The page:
GENEALOGY-DNA-L ArchivesArchiver > GENEALOGY-DNA > 2010-02 > 1265560424
From: "Ron" <>
Subject: [DNA] On reconciling contradictory statements and takingresponsibility [was: FTDNA admits to errors ...]
Date: Sun, 7 Feb 2010 10:33:44 -0600
On Sun, 7 Feb 2010 02:14:46 -0600, Rebekah writes:
> Now.... I am sure that Ms. Krause Murphy wrote what she did to Ian as
> the official representative of Family Tree DNA. You could, of course,
> check with Bennett Greenspan or Max Blankfeld to see what they say. I
> did but it was definitely not because I doubted Ms. Krause Murphy. :-)
I assume you're referring to Eileen's email reference (dated Wednesday, February 03, 2010 8:34 AM) to a "software problem which labeled these insertions for many customers as 524.1C 524.2A instead of 524.1A 524.2C or 523.1C 523.2A, either of which would have been correct." So, this answers the question above by Ludvik Urban on what to do with Sorenson's reporting. Nothing needs to be done, Ludvic, because THEY got it right.
To give a synopsis of the chronology, I became aware of the "software problem" the day before during a Skype conversation with Eileen, in which she basically said the same thing, but also admitted to her unfamiliarity with GenBank submissions "and how well they are reviewed and corrected or whether they need to be revised." When the software problem was recognized, probably by Dr. Behar, years after the software was being used, FTDNA sent a notice (7 October 2009) ONLY to admins about a "nomenclature" change, and it suggested that it would "affect a very small number of participants" (actually thousands of participants!). The notice did not mention a "software problem," so the cat had to wait for her exit from the bag during this conversation with Eileen. I replied that "the alert by FTDNA was not understood apparently by admins that if there were CA insertions at 524, the FASTA files are corrupt." At least, they are corrupt if they were generated from a mutation list prior to late October when the changes to "nomenclature" went into effect. Mannis van Oven at PhyloTree replied first to me, who apparently knew of the problem beforehand, sending a list of 38 affected GenBank submissions from FTDNA. Since then, I discovered another affected submission, of which Mannis added to his list. Ian Logan raced ahead of me to notify the Genealogy-DNA List on February 4 about the problem. Thomas Krahn, apparently unaware that the cat was out, replied to Jan [sic] that it " ... is important that you need to distinguish "erroneous" from reporting in non-standard format." Ian, BTW, is graciously handling the re-submissions of the affected FTDNA GenBank participants (Click on: http://www.ianlogan.co.uk/Submission.htm).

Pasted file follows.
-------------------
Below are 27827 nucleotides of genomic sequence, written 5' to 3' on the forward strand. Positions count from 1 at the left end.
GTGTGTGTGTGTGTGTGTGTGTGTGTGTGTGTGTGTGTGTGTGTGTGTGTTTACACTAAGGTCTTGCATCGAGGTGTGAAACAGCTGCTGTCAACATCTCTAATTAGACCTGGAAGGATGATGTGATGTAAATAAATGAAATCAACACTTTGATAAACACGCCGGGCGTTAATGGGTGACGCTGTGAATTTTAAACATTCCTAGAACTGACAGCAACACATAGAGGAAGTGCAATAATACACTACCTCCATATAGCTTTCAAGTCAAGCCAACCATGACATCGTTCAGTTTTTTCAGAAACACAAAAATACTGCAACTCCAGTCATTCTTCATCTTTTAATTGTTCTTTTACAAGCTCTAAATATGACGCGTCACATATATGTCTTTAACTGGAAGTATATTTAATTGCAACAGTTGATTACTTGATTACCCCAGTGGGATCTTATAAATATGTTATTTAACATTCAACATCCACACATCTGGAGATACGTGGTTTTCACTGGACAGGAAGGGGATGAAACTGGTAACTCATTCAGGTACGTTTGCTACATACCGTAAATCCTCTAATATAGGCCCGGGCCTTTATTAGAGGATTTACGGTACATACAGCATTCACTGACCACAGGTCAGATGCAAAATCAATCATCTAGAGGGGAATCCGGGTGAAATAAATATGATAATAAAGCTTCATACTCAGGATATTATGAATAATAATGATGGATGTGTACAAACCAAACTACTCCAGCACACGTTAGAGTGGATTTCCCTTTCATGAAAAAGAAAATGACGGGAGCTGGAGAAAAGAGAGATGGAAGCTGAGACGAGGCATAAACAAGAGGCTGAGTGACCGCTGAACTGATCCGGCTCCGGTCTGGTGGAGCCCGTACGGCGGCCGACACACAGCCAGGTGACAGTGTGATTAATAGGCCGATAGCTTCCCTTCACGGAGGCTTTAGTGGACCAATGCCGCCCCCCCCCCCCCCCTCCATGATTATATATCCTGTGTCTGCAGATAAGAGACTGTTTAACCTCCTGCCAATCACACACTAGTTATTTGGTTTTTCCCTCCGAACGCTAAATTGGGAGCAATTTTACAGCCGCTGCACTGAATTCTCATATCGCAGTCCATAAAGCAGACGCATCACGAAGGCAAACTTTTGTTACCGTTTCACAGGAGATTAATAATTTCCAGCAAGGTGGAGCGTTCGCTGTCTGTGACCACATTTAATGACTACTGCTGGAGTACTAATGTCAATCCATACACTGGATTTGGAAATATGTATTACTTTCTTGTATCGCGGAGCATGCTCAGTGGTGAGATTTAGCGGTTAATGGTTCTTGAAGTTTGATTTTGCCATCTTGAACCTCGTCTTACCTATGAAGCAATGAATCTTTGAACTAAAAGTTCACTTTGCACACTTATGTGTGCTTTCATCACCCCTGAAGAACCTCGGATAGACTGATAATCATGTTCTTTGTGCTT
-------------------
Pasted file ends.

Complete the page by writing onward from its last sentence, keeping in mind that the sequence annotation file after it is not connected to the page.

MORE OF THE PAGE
So, this has been what the previous thread is about, distinguishing between erroneous reporting (i.e., 524.1C 524.2A ... instead of 524.1A 524.2C) as FTDNA was doing for such a long time (corrected in late October 2009) and correct reporting of these insertions. On what "correct reporting" is, Mannis offered this in a subsequent email: "524insAC is the same as 523insCA (just as 523-524delAC is the same as 522-523delCA), it just depends if you think of it as an AC repeat or CA repeat. The forensic community prefers the first notation (AC repeat), whereas phylogeographic papers mostly employ the second notation (CA repeat). If you follow the guidelines for scoring mtDNA mutations by Wilson et al. 2002 (rediscussed by Bandelt and Parson 2007), indels should be placed 3' with respect to the light strand, so that means the AC notation is preferred. I also adhered to this notation in PhyloTree." (Thanks, Mannis!)
I suggested that maybe Connie might be the one to "reconcile" the contradictory opinions (or, rather, statements) of Eileen and Thomas, since you brought her into the thread. Actually, what is needed is for Bennett Greenspan, the President of FTDNA, to acknowledge the long-perpetuated "software error" and apologize for disguising it as a "nomenclature" change to admins on 7 Febuary 2009. Apparently, no one at FTDNA seems to think it's a big deal to misrepresent the truth! So, thanks, Rebekah, for letting us all know who is responsible for what.